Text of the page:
Portland’s 39th annual Martin Luther King Jr. celebration delivered some hard history lessons and repeated calls for action to the 735 people who attended the dinner at the Holiday Inn by the Bay on Monday night.

One speaker laying out the uncomfortable truths was Kate McMahon-Ruddick, a graduate of the University of Southern Maine who is a museum specialist with the Center for the Study of Global Slavery at the Smithsonian National Museum of African American History & Culture.

Though Maine was a free territory before separating from Massachusetts and a free state afterward, ships built and financed by Maine companies carried thousands of enslaved people before the Civil War, McMahon-Ruddick said.

Nathaniel Gordon, a sea captain from Portland, is the only slave trader in U.S. history to be convicted and hanged for his crimes – after his ship was captured in 1860 on the Congo River, on its way to Cuba, carrying nearly 900 African men, women and children.

And throughout Maine’s 200-year history, its own indigenous tribes and people of color have been marginalized and persecuted under racist laws rooted in white supremacy.

“Maine is a myth that began to take shape 200 years ago,” McMahon-Ruddick said. “What does it mean to be a Mainer on land stolen from Wabanaki tribes? … We must begin to teach this history to Maine students.”

McMahon-Ruddick delivered the opening history lesson along with Darren Ranco, a member of the Penobscot Indian Nation and chairman of Native American programs at the University of Maine.

State Rep. Rachel Talbot Ross, D-Portland, lead organizer of the MLK dinner, opened the evening with a moment of silence for all people whose lives have been marred or taken by violence.

Isabelle Carter, center, listens as Darren Ranco speaks about the history of the Wabanaki people in Maine at Monday night’s Martin Luther King Day dinner. Brianna Soukup/Staff Photographer Buy this Photo

For the first time, the dinner had no head table for political dignitaries this year and instead had panel discussions based on King’s fourth and final published book, “Where Do We Go From Here: Chaos or Community?”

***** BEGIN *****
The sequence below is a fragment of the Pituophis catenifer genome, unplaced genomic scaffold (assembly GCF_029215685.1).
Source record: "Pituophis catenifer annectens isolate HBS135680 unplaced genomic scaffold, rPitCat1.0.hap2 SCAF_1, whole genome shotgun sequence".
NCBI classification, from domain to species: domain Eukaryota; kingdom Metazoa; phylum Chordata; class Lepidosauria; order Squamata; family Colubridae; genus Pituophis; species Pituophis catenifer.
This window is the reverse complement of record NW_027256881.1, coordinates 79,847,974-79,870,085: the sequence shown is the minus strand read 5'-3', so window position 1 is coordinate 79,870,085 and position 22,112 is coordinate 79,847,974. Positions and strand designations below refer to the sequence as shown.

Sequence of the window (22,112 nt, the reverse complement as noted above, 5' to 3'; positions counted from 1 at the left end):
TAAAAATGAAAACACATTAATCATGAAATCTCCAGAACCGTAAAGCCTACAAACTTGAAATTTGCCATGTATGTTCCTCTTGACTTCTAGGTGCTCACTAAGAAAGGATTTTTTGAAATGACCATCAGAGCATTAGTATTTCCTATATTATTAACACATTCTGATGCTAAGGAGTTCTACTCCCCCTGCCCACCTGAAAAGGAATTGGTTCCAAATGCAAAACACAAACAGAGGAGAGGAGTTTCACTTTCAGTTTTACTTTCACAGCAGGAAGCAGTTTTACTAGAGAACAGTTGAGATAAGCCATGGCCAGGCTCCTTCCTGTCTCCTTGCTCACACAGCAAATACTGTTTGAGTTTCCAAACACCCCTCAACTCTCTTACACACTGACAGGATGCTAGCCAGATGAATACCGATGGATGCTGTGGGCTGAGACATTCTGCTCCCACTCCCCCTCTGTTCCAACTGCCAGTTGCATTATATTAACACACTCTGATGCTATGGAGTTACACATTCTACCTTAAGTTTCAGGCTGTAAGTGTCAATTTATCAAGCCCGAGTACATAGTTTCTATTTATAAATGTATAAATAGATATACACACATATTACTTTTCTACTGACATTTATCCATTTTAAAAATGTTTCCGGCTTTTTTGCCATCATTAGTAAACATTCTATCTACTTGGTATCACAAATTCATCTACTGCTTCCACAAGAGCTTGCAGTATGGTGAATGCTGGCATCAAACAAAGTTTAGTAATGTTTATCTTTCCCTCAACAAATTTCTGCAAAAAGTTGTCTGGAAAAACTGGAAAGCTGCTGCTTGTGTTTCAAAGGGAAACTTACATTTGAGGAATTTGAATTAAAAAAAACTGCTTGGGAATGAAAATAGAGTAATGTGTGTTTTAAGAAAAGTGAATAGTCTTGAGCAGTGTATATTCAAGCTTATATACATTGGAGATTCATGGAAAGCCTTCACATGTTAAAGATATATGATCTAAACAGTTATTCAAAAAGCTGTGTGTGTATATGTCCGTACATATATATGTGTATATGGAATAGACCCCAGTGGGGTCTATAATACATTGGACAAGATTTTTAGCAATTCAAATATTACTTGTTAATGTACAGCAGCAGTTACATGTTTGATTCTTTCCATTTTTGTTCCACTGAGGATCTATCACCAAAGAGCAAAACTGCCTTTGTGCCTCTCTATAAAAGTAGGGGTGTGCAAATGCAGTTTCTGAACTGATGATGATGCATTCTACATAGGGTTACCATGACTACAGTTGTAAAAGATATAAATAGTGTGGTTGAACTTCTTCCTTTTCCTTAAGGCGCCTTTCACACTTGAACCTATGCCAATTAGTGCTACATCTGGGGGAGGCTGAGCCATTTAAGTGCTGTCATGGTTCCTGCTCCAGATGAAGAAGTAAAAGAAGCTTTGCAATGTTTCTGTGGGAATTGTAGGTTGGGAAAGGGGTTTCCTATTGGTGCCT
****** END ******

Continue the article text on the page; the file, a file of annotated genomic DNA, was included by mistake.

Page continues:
Speakers examined the meaning of race, tribal sovereignty and the struggle for self-determination since Maine became a state in 1820. And they called for “historical recovery” that would produce a more inclusive and equitable Maine for the next 200 years.

Chief Kirk Francis, head of the Penobscot Indian Nation, announced a legislative effort to restore rights to Wabanaki tribes after centuries of oppression.

“We’re not going anywhere,” Francis said. “We want to be good neighbors and we want you to be good neighbors.”

Alison Beyea, executive director of ACLU Maine, called for criminal justice reform to address disparities in the way minorities are treated. Xavier Botana, superintendent of Portland public schools, highlighted the success gap reflected in standardized testing that affects many students of color.

Rep. Chellie Pingree, D-1st District, shared her thoughts on what’s happening in Washington, D.C., saying “the worst administration in our lifetimes” is “turning back the clock on racial, social and economic justice.”

More than 700 people gather at the Holiday Inn by the Bay on Monday night for Portland’s 39th annual Martin Luther King dinner. Brianna Soukup/Staff Photographer Buy this Photo

State Rep. Craig Hickman, D-Winthrop, said he met with Portland-area students Monday afternoon and was dismayed to hear “harrowing” descriptions of racial profiling by teachers and administrators.

Hickman was the main sponsor of legislation passed last year that prohibits bias-based profiling by law enforcement. In particular, it bans traffic stops, detentions, searches, or asset seizures and forfeitures based on race, ethnicity, sexual orientation and other biases.

“If you’ve never been profiled, you don’t know how humiliating it is,” Hickman said before delivering his slam-winning poem, “Field Trip,” which recalls the experience of being profiled by a museum guard.

Speakers who called for a reckoning with Maine’s racial history included Abdul Ali, artistic director of Maine Youth Justice, Crystal Cron, president of Presente! Maine, and Maryama Mohamud, founding head of Somali Mainers Youth Network.

Grace Valenzuela, who heads the multilingual program in Portland schools, said it’s hard to be optimistic about the future when structural inequities are built into the system.

Valenzuela said knowing history is key to recognizing how the governments of the United States and Maine have deceived and controlled the disenfranchised at home and abroad through the centuries.

“Let Maine be the state where every child, every adult, has a true understanding of history,” Valenzuela said.

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